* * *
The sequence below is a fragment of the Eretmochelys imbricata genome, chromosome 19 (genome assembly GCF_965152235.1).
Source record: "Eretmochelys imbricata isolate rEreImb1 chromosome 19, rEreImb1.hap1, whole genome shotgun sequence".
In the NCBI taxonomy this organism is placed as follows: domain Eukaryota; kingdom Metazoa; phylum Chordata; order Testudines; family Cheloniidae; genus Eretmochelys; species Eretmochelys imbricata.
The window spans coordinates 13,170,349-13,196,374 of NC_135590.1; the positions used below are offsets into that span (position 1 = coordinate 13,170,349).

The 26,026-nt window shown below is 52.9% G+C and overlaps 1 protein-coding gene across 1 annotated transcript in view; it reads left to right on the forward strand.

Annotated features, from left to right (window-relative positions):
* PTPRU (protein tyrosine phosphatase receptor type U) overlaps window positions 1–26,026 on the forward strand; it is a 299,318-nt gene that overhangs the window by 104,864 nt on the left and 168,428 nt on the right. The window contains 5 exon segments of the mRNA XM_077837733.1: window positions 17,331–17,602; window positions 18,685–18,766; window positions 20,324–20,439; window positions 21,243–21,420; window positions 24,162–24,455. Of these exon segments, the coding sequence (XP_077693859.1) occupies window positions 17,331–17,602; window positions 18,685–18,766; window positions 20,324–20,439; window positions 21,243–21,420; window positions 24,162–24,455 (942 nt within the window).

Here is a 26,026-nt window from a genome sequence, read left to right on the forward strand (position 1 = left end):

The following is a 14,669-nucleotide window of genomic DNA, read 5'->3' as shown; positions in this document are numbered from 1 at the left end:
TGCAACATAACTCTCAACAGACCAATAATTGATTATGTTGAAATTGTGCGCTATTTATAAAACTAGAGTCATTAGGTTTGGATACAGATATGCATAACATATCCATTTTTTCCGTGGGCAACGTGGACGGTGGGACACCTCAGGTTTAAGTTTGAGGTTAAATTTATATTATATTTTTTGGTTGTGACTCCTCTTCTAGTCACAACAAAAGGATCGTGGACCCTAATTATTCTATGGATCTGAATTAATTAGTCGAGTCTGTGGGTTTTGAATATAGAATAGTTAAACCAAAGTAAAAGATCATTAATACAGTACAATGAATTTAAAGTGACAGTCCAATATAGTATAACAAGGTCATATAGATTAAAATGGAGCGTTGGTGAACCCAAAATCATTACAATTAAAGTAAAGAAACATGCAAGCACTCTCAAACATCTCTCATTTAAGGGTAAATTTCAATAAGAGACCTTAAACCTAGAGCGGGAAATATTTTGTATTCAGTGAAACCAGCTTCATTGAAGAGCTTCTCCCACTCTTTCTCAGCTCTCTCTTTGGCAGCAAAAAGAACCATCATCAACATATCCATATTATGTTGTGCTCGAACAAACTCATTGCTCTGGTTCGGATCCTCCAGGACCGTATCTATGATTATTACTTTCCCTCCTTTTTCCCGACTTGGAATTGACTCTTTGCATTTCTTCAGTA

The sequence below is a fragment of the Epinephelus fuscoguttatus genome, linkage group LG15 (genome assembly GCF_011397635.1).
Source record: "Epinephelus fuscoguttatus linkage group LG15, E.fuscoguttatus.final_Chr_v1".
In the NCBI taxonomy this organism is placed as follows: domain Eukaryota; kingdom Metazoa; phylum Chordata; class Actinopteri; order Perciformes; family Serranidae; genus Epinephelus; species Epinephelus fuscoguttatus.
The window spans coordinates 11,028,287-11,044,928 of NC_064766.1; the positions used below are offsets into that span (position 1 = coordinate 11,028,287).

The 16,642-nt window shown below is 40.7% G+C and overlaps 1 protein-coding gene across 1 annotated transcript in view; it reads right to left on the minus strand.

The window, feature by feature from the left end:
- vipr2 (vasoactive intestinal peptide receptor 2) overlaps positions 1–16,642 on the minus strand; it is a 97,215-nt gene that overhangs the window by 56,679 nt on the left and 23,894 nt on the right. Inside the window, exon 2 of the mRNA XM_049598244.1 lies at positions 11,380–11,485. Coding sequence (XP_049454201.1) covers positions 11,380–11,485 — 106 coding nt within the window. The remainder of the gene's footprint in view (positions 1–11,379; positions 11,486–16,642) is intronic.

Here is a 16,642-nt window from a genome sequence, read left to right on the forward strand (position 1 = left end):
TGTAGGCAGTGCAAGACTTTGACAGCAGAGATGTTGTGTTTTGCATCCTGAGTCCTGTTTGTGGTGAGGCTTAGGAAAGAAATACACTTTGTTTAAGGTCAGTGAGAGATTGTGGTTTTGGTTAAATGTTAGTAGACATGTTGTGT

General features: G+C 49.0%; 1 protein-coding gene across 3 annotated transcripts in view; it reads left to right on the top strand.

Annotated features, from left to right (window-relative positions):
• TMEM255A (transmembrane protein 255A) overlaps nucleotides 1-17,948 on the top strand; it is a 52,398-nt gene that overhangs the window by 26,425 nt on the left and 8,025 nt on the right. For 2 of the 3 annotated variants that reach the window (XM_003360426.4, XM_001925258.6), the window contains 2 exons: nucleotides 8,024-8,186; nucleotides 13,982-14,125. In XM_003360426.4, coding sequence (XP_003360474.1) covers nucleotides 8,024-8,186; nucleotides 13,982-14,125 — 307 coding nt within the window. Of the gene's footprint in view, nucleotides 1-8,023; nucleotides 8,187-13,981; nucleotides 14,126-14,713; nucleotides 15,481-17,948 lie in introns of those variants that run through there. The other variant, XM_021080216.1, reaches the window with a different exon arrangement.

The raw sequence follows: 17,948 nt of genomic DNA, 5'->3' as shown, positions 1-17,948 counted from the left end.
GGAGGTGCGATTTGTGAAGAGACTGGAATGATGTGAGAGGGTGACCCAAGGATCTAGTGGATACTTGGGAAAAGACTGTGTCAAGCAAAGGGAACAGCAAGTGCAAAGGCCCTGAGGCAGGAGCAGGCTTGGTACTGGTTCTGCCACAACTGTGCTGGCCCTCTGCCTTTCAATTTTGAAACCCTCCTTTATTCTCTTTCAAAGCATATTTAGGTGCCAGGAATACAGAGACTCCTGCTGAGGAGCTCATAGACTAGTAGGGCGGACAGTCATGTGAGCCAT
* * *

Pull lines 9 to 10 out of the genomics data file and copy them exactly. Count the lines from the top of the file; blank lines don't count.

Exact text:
The following is a 14,669-nucleotide window of genomic DNA, read 5'->3' as shown; positions in this document are numbered from 1 at the left end:
TGCAACATAACTCTCAACAGACCAATAATTGATTATGTTGAAATTGTGCGCTATTTATAAAACTAGAGTCATTAGGTTTGGATACAGATATGCATAACATATCCATTTTTTCCGTGGGCAACGTGGACGGTGGGACACCTCAGGTTTAAGTTTGAGGTTAAATTTATATTATATTTTTTGGTTGTGACTCCTCTTCTAGTCACAACAAAAGGATCGTGGACCCTAATTATTCTATGGATCTGAATTAATTAGTCGAGTCTGTGGGTTTTGAATATAGAATAGTTAAACCAAAGTAAAAGATCATTAATACAGTACAATGAATTTAAAGTGACAGTCCAATATAGTATAACAAGGTCATATAGATTAAAATGGAGCGTTGGTGAACCCAAAATCATTACAATTAAAGTAAAGAAACATGCAAGCACTCTCAAACATCTCTCATTTAAGGGTAAATTTCAATAAGAGACCTTAAACCTAGAGCGGGAAATATTTTGTATTCAGTGAAACCAGCTTCATTGAAGAGCTTCTCCCACTCTTTCTCAGCTCTCTCTTTGGCAGCAAAAAGAACCATCATCAACATATCCATATTATGTTGTGCTCGAACAAACTCATTGCTCTGGTTCGGATCCTCCAGGACCGTATCTATGATTATTACTTTCCCTCCTTTTTCCCGACTTGGAATTGACTCTTTGCATTTCTTCAGTA